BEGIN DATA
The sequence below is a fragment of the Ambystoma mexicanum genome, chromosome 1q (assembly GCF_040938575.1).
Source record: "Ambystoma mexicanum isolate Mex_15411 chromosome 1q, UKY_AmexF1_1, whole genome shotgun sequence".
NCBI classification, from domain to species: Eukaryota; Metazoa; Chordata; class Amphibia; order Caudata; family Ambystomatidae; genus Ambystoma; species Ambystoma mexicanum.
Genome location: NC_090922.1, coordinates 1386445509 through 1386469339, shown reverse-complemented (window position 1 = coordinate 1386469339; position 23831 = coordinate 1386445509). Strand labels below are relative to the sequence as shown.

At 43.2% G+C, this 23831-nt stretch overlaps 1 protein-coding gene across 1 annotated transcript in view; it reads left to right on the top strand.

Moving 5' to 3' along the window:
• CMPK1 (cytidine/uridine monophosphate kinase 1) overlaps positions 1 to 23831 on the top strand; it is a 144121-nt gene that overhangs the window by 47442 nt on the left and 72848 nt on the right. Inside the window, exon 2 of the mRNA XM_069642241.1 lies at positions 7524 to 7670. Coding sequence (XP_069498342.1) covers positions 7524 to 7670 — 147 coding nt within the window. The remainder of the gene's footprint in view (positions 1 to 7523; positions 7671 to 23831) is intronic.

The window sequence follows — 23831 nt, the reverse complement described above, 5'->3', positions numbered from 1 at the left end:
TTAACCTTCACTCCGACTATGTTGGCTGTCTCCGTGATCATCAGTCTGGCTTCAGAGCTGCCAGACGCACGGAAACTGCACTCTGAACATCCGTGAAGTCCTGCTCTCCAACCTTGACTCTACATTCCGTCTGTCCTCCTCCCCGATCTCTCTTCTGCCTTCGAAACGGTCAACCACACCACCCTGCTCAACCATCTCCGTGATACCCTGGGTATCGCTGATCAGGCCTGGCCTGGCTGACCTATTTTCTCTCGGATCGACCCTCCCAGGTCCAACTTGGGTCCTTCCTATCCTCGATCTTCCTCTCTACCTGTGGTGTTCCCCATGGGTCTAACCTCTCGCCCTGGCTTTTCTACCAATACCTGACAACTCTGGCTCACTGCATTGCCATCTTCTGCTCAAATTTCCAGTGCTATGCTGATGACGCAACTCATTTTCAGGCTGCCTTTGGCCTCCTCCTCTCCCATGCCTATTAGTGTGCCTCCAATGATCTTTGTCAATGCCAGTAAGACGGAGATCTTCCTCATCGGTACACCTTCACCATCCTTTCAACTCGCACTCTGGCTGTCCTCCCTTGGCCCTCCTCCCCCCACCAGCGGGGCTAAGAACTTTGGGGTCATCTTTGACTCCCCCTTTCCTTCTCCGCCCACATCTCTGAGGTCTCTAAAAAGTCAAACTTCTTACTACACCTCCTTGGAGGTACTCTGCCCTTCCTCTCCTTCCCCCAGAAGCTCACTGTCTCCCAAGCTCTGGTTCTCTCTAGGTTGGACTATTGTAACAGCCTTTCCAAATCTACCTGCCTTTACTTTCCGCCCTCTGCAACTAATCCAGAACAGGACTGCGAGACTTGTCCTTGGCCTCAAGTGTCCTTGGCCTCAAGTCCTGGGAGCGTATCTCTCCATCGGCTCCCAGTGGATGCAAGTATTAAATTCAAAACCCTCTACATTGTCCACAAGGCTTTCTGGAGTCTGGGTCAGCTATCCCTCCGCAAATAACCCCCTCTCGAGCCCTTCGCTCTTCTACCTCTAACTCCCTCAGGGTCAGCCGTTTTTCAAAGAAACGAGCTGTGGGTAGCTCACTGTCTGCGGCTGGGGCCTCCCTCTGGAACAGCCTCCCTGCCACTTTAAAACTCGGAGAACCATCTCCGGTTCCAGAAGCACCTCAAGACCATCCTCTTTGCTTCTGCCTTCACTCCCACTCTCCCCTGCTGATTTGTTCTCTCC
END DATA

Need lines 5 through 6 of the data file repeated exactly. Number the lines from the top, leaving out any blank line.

At 43.2% G+C, this 23831-nt stretch overlaps 1 protein-coding gene across 1 annotated transcript in view; it reads left to right on the top strand.

Moving 5' to 3' along the window: